A force to be reckoned with in the wine industry

“The biggest challenge of managing a business is managing the people. Even though it’s easier to do it yourself, team members can bring something new to the table. Give people the room, allow people to make mistakes.”

By Phil Norton

Viticulture is Latin for wine-growing, and when you say it like that it’s clearly an agricultural pursuit.

But Sherry Karlo doesn’t look much like a farmer. Even when she’s out inspecting the grapes in the vineyard, she has a stylish flair that is more suitable to the marketing side of her business. A fine art painter and art director by profession, she fell into the wine business when she fell in love with a wine-maker.

Karlo Estates in Prince Edward County, Ontario has garnered dozens of medals and rave reviews for their 20-plus varieties of wine. They created the first vegan certified wine in the world and pioneered food-wine pairings at their tastings.

Before the pandemic, they had a constant flow of tourists into, and bottles out of, the converted old rustic barn. Situated next to working dairy farms, the winery and vineyards are in the heartland of the Great Lakes tourist mecca, along a bicycle trail where guided tour groups arrive on e-bikes along with bus tours and gaggles of bachelorettes that emerge from stretch limos in formal attire. Patrons can stroll out to the arched dry stone bridge and sip wine while listening to live music. Even in winter there are special events like the outdoors snow-pants dance and comedy improv in the winterized lounge inside the barn.

Sherry took over the entire production when her husband died of cancer in 2014. She attributes her entrepreneurial success to keeping their shared vision alive to make Richard Karlo proud. She was thrown into the role of CEO while grieving her great loss.“It’s easy to be brave when you don’t have the choice,” she says. “You can be damn sure it’s going to be successful; if Karlo is not successful it will be like Richard died in vain.”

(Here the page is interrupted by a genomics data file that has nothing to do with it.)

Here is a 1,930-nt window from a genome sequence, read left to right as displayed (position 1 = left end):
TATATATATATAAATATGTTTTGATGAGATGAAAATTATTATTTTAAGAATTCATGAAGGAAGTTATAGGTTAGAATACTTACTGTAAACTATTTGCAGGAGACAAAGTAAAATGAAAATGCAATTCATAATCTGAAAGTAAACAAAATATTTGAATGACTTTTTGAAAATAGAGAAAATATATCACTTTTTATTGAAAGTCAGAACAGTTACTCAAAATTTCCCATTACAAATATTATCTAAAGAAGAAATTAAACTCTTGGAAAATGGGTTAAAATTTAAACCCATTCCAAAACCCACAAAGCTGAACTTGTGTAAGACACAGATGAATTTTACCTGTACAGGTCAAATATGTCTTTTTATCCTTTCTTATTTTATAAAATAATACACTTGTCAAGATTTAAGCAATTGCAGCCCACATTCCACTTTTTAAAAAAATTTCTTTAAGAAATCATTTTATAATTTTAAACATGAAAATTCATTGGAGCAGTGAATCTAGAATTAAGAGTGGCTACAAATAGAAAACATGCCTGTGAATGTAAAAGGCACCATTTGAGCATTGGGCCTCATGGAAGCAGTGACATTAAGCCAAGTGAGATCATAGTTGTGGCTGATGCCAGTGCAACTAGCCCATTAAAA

Managing it all is never easy.

“On the day that I can’t do this, I pull out the wins list. When something good happens I write it down, tuck it into a drawer.”

Her wins for the first quarter of 2021 include 23 gold medal scores.

“VineRoute named us in the top 20 in Ontario.” Last year, Karlo was named on the “Best of the Best of Ontario” list by Wine Align after Cuvée and the Vintners Quality Alliance (VQA) chose Karlo for their $500 gift certificate giveaway.

Richard had already been making wine at his place in Ajax when they met online. And Sherry had advertising clients with wine events at the Royal York and Novotel Hotels in Toronto. They matched because wine was their common interest.

“I came to wine from the outside in, whereas Richard loved wine from the inside out. He had lots of wine so it was good to be his friend.”

Richard recognized there was a business opportunity to be first to market with a vegan certified wine. He realized there would be others who where just as passionate about veganism and a plant-based diet to help save the planet as Sherry was. “Researchers at the University of Oxford found that cutting meat and dairy from your diet could reduce an individual’s carbon footprint from food by up to 73 per cent.” says Sherry.

“So many farms are changing from animal husbandry to plants for sustainability and personal health.” While the vegan designation is for the wine itself, Karlo takes it further. “From our vineyard practices, to our packaging and the inks on our labels to all of our menu items and even the leadership is vegan. We are as vegan as it gets.”